Still, societies gradually moved toward being more agricultural and less egalitarian, even against the interests of most individuals in the society. Why did societies so develop? War—bigger societies win against smaller ones, and a bigger society only works if you culturally evolve to cooperate, to produce crops, among other things. Societies that don’t cooperate get exterminated, using the Price equation. And you can have top-down cooperation; Turchin is not using “egalitarian” as a synonym for “cooperative,” although he frequently blurs the difference in a confusing way.

Turchin offers an unconvincing explanation for why it took thousands of years for this cultural evolution to happen, alleging that anyone trying to grab power was assassinated until “new cultural methods for legitimating” the power of chiefs evolved. He uses the example of the Germanic tribes and Arminius, who was assassinated despite his success against the Romans, and concludes “there must have been thousands of upstarts in human history who failed to make the leap to a permanent kingship.” Then he ascribes success to “avoiding arrogance and cultivating modesty [and] demonstrat[ing] to the people that the hierarchical social order is preferable to the alternative.” Turchin rejects alternative explanations of the masses voluntarily giving up egalitarianism, such as the need for irrigation, economic benefit, or the masses being hoodwinked.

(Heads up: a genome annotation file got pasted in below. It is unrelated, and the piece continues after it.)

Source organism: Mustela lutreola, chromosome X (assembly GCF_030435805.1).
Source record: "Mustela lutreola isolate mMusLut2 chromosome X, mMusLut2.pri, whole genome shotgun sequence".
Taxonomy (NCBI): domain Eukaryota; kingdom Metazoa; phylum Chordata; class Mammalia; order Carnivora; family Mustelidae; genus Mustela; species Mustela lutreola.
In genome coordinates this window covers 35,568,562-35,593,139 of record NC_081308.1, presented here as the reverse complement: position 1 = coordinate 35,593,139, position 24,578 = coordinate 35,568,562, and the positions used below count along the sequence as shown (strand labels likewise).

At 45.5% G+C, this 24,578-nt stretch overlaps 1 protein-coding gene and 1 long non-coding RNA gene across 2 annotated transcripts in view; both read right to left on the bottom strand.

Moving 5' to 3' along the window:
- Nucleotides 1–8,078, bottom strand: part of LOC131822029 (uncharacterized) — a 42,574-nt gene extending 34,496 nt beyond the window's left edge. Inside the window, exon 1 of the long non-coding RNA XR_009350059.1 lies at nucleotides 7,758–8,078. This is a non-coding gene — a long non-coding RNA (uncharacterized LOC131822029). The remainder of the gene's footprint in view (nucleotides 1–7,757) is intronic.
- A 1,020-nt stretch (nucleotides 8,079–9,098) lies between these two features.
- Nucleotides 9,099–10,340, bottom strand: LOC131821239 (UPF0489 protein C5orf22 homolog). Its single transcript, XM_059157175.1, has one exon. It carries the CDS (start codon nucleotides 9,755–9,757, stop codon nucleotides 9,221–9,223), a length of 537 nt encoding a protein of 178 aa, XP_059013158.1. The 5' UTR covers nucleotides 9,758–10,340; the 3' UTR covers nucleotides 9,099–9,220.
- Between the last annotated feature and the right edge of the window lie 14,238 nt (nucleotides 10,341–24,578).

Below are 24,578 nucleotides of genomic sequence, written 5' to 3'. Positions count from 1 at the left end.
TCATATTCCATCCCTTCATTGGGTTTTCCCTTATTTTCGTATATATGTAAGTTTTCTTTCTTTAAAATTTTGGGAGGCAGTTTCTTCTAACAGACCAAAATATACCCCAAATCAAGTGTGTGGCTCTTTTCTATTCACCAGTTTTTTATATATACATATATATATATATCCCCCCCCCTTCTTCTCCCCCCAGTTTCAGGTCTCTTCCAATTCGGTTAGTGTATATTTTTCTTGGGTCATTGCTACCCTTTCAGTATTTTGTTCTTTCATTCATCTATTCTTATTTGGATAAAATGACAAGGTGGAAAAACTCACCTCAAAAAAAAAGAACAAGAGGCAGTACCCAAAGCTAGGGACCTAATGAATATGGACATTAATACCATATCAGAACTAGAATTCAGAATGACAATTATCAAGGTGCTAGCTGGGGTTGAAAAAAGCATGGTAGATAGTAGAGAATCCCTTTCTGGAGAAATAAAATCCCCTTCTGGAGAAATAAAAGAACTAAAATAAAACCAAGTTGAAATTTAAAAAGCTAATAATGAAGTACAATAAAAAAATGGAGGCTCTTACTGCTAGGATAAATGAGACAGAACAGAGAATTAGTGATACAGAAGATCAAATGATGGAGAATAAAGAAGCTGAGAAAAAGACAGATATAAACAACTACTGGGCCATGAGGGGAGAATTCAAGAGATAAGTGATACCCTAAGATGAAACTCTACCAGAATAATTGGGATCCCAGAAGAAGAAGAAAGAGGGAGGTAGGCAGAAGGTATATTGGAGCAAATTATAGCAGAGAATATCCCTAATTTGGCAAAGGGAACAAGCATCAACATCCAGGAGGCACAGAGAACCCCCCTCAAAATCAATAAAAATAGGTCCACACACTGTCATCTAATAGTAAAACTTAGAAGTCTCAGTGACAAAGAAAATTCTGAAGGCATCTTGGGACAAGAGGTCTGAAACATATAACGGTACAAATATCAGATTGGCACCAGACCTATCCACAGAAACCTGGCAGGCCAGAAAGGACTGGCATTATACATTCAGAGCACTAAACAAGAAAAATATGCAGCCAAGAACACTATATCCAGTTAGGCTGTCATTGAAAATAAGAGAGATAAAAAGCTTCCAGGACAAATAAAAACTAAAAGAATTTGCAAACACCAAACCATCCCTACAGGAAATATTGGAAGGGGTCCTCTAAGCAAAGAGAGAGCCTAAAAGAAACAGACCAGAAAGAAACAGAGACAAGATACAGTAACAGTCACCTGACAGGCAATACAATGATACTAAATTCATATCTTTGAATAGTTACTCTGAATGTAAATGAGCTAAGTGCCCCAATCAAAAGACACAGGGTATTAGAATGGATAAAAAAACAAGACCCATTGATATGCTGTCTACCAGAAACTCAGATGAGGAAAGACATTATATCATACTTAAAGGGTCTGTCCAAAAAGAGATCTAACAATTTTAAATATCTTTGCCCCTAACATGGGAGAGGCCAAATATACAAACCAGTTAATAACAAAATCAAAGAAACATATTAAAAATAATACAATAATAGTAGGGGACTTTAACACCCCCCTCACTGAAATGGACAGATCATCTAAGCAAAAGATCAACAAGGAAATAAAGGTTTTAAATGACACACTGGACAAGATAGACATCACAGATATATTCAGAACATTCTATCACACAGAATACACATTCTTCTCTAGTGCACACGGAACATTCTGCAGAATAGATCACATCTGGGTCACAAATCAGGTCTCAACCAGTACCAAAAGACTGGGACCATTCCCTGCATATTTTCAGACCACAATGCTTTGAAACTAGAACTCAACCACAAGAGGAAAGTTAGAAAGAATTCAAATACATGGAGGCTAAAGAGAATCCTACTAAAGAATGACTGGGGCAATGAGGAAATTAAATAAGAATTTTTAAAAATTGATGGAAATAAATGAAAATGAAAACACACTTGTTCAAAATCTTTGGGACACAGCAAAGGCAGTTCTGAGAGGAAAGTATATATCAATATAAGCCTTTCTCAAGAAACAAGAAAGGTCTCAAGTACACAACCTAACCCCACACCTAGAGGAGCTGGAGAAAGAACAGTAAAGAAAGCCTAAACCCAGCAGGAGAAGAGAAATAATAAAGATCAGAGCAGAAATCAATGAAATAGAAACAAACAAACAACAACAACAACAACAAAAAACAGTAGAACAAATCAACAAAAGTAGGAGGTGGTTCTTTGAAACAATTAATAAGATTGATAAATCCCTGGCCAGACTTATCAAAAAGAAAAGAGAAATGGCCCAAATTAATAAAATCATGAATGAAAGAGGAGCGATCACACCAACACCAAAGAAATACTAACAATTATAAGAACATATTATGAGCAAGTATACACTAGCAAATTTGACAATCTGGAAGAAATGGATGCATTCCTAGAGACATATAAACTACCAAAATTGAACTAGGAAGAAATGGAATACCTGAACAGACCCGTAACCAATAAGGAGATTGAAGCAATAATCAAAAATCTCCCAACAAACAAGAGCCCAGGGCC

Still, in these early years of the new agricultural mega-societies, those men at the top who were successful in war somehow managed to achieve the right aura to become god-kings, the top of the heap. These god-kings behaved in terrible ways, unrestrained by any moral code, including as a rule “massive human sacrifice.” Cultural evolution nonetheless proceeded; competition among these new larger societies led some to survive and some not; “by eliminating poorly coordinated, uncooperative, and dysfunctional states, [this process] create[d] more cooperative, more peaceful, and more affluent ones.”

So in a sense the societies of god-kings “worked.” But their reign of personal terror was ultimately tempered by the spiritual awakening of the Axial Age—not ended, but refocused onto the well-being of the people. The Axial Age, a term coined by Karl Jaspers, began roughly at the same time as the Greek archaic age (800 B.C.) and lasted for six hundred years, or so. Jaspers’s, and Turchin’s, theory is that a great spiritual awakening took place all over Eurasia during this time, everything from Confucianism to Zoroastrianism, commonly in connection with a clearer separation between the gods and men, and in particular introducing the idea of gods who monitored and cared about human behavior (thereby increasing trust as a result of fear of displeasing the gods). Turchin refers to this as a “universal egalitarian ethic” and says that the god-kings changed their ways as a result. That claim is pretty dubious, given the massive differences among the cited religions (or philosophies), and Turchin ignores inconvenient examples not fitting this claim, such as the Greeks and Romans during the Axial Age.